Arrogance – as puts them both higher on the chain of being – angelic

Dialogue of one – talking to her “thee” – personal pronoun – conversational opening yet all from his perspective “I”


The Canonisation:

Written after his marriage to Ann

10 monosyllable – emphatic tone

Title refers to when someone becomes a Saint – as Martyrs’ brought by death by their love, they will be seen as abruptly important


Woman's Constancy:

About how speaker, Donne, is addressing the woman he was with the night before – wants her to stay

Sarcastic tone – makes fun of excuses she comes up with “now thou hast love me one whole day”

Uses lots of rhetorical questions – shows disbelief at the excuses she is coming up with

Unique poem of Donne’s as counter argument shown – still most dominant – may be due to career as lawyer

Mentions contrast law and how marriage was binding between families

Signing contracts into fear is against the law – highlights how she is afraid of love

Donne states that whatever arguments are mentioned by her are inferior to his counter arguments

Speaker manipulates argument therefore seems as through Donne won

Rejecting romantic idealism of spiritual love, permanence and unfulfilled longing – rejects conventions of traditional love

Links to Song: Go and Catch a Falling Star


Song: Sweetest Love I do not go

Poem centred around the fact that John Donne is about to go travelling

“Sweetest love suggests about to leave Ann

Speaker states love for travelling but never as much as his love for her

States being apart is good as it positively prepares them from when one of them dies

Second stanza – metaphysical – more cause to return to Ann than the sun

Third stanza – metaphysical – sun has more power than man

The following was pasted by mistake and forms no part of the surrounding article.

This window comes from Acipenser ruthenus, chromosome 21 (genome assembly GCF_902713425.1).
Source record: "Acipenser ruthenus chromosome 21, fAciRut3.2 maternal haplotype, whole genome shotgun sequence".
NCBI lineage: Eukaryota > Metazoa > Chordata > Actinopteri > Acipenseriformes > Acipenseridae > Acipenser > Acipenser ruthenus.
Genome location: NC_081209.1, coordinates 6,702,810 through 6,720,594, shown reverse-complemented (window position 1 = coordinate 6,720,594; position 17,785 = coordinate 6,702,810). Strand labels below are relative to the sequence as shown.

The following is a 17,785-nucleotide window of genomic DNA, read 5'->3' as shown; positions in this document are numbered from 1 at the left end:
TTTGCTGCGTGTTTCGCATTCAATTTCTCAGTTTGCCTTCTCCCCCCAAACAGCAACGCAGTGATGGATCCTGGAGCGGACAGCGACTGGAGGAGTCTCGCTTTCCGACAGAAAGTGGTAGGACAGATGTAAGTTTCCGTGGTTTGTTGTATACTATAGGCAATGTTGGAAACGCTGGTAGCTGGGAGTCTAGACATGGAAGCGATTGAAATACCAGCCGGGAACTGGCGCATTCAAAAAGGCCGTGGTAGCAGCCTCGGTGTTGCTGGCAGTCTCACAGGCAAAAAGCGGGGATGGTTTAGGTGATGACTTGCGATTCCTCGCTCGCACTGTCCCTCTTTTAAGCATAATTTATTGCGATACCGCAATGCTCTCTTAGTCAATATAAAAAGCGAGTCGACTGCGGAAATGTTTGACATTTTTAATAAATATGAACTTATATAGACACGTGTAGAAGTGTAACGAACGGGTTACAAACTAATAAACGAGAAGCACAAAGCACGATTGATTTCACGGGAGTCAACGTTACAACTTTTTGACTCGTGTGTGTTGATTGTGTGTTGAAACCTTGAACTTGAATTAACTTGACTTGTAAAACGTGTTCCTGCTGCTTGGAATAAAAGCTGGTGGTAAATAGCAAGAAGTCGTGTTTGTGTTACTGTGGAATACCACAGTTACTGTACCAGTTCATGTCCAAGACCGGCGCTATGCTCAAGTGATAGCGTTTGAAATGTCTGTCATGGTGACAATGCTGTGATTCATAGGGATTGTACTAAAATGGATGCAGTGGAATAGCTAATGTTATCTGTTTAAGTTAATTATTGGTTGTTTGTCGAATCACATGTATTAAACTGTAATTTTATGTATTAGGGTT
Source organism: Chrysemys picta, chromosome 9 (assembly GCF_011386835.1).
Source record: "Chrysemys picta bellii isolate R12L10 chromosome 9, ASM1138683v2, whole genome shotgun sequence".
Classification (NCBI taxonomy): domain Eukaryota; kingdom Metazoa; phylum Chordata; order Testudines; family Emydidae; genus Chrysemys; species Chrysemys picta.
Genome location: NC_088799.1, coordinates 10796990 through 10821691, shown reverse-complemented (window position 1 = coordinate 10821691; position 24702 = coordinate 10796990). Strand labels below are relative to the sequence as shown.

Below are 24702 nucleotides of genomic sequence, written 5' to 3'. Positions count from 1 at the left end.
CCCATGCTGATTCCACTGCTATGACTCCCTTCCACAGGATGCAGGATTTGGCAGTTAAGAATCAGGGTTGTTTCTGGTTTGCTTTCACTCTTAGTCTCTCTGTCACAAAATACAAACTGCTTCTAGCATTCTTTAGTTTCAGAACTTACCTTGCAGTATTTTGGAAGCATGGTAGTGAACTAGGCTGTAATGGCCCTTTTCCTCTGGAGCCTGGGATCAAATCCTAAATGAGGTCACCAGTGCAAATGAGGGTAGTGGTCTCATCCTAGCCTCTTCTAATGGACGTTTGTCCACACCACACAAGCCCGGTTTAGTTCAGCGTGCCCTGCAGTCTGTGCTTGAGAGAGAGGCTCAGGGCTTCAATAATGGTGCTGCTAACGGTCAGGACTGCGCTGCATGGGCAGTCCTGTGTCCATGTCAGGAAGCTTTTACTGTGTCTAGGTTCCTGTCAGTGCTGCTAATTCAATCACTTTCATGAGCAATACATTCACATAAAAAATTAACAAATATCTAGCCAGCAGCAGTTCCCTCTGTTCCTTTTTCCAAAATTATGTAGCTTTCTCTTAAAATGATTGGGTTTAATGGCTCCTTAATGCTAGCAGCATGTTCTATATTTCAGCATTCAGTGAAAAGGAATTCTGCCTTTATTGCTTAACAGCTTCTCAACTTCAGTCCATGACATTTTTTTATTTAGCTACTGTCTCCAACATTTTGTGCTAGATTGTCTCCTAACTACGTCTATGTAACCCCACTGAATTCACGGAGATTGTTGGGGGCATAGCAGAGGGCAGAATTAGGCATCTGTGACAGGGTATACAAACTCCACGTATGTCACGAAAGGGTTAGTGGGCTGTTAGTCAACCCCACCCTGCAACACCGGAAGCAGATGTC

Forth stanza – doesn’t enjoy travelling as hurts Ann when he goes

Reassures her that she is always with him on his travels

Fifth stanza – states Ann is divine and they will be together again someday


The Sun Rising:

Donne is talking to the ‘sun’. – Personified sun, talks informally and talks down to the sun

The Sun – greater power, believed in astronomy and worshipped the sun as a power – contradicts this idea and treats the sun as inferior

Poem based in bed with a woman – potentially his wife

Reflects some of the same ideas as ‘The Good Morrow’

Tone and mood of the poem is confident, arrogant tone


The Good Morrow:

Poem is about love, it is seen as an intense absolute experience, which isolates the lovers from the reality.

Contains three stanzas with seven lines in each and follows a rhyme scheme of ABABCC.

All three stanzas represent three stages of love

First stanza deals with the past experience of love.

Second stanza brings the serene and peaceful experience that they gained after consummating their love. It is the celebration of present love and it makes their souls awaken to the reality. Moreover, it makes them faithful to each other and they are savouring the joy of the previous night still

Third stanza reveals the future of their love where both the poet and his beloved become immortal. It is the perfect union and the contentment of the lovers. It is the union of two souls and mutual understanding between the two lovers

In brief John Donne in his poem ‘Good Morrow’ celebrates love as a supreme experience in the world. He rejects the rigid and superficial Elizabethan conventions. He adds realism, sincerity and passion.


Song: Go and Catch a Falling Star:

Satirical Poem – gives a list of impossible tasks

Can be considered as an antifeminist poem which is totally different from Courtly Love poetry. In Courtly Love poetry women were considered as very sophisticated and angelic figures yet this poem brings a very harsh comment on women.